Why can’t Eric Eoin Marques, the Irishman alleged to be world’s largest facilitator of child pornography, be put on trial in Ireland?
That was the primary question posed during a six-year legal battle that came to an end on Wednesday when the Supreme Court rejected his final appeal, clearing the way for his extradition to the US.
Marques (33) is an Irish citizen; has an Irish mother and has lived here since a young age. He lived in Ireland during all of his alleged offending. He was arrested here, albeit at the instigation of the FBI, and the only physical evidence against him, his home computer, was seized here.
The case bears some similarity to that of late Workers' Party president and IRA veteran Seán Garland, who was wanted in the US on charges of forging bank notes. In 2011, the High Court refused to extradite him, stating that since most of the alleged offending occurred in Ireland, any potential trial should take place here.
In the case of Marques, it was the opinion of the Director of Public Prosecutions (DPP) that he should face no charges here. The DPP operates in near-complete secrecy in how it comes to its decisions, a policy upheld in a series of judgements in the Marques case.
Cost and complexity
The cost and complexity of mounting such a case was likely a deterrent. Ireland has prosecuted many people for possessing and distributing child porn but never someone accused of facilitating it through renting out servers to others, as Marques is accused of doing.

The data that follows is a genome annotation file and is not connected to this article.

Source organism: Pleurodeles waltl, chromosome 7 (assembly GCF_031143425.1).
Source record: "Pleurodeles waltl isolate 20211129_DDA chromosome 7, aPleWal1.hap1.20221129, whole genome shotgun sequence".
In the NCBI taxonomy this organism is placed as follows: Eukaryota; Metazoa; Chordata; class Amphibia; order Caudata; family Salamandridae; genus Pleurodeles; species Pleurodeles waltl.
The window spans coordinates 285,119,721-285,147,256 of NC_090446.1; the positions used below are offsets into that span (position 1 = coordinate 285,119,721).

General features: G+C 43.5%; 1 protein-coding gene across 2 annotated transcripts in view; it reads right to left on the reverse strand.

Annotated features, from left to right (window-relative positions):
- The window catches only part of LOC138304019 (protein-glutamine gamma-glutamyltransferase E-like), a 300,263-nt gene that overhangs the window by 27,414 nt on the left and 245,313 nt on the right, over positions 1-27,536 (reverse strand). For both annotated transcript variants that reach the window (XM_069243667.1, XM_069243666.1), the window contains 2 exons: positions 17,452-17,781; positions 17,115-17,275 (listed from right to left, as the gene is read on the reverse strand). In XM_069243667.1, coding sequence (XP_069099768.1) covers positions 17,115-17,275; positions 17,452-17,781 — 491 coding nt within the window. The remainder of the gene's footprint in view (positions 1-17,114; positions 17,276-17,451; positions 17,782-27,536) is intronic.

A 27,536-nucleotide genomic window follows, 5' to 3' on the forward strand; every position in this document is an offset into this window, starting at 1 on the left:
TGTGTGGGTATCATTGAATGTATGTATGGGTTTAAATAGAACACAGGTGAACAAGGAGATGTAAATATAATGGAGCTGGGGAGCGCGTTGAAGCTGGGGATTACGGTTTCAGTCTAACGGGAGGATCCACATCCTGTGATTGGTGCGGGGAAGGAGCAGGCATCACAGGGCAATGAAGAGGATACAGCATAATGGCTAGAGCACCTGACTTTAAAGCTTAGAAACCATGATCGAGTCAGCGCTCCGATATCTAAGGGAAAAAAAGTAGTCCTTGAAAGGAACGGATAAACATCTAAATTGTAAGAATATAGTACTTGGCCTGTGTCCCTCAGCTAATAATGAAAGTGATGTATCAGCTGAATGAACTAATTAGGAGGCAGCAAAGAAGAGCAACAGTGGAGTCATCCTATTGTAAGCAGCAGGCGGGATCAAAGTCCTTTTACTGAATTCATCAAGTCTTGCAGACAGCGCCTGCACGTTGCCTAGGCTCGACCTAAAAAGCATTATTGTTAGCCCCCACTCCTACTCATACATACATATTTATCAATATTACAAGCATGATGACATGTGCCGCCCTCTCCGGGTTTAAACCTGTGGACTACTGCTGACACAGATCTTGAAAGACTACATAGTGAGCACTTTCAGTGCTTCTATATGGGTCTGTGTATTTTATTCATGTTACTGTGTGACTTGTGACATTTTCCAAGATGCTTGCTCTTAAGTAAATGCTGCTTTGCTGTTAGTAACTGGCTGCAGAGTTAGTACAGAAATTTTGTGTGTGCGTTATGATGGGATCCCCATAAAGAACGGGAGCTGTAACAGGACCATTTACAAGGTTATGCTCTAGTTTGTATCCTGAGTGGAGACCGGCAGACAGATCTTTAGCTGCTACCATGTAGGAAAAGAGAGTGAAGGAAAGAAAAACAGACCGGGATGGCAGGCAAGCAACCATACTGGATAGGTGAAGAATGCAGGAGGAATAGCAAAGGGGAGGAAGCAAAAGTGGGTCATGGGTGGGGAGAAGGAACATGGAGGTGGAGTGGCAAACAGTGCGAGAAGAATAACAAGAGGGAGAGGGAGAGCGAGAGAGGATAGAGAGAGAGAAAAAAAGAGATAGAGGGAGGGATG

Nearly all of the evidence against him was gathered by FBI agents, meaning the use of such evidence in an Irish court would have been, at the very least, open to challenge. However, these obstacles would have been moot if the DPP accepted Marques’s offer, made shortly after his 2013 arrest, to plead guilty to the charges if prosecuted in Ireland.
With Wednesday's ruling, Marques has used up all his appeals
Marques’s reasoning for wanting to face trial in Ireland rather than the US is easier to figure out. If convicted here the maximum sentence would be 14 years. With the mitigation of a guilty plea, along with up to one-third remission, he would likely only spend a fraction of that in prison.
In the US he could face up to 30 years in federal prison on each of the four charges against him.
He is accused of renting out his vast network of servers to websites such as Lolita City and PedoEmpire which trade in the buying and selling of the most extreme forms of child abuse material. He is also alleged to have profited greatly from this activity, earning €1.15 million over a five-year period.
With Wednesday’s ruling, Marques has used up all his appeals, as the European Court of Human Rights has declined to hear his case.
In the next few days he is likely to be escorted from Cloverhill Prison to Dublin Airport where he will be put on a US-bound flight and handcuffed to a waiting US marshal.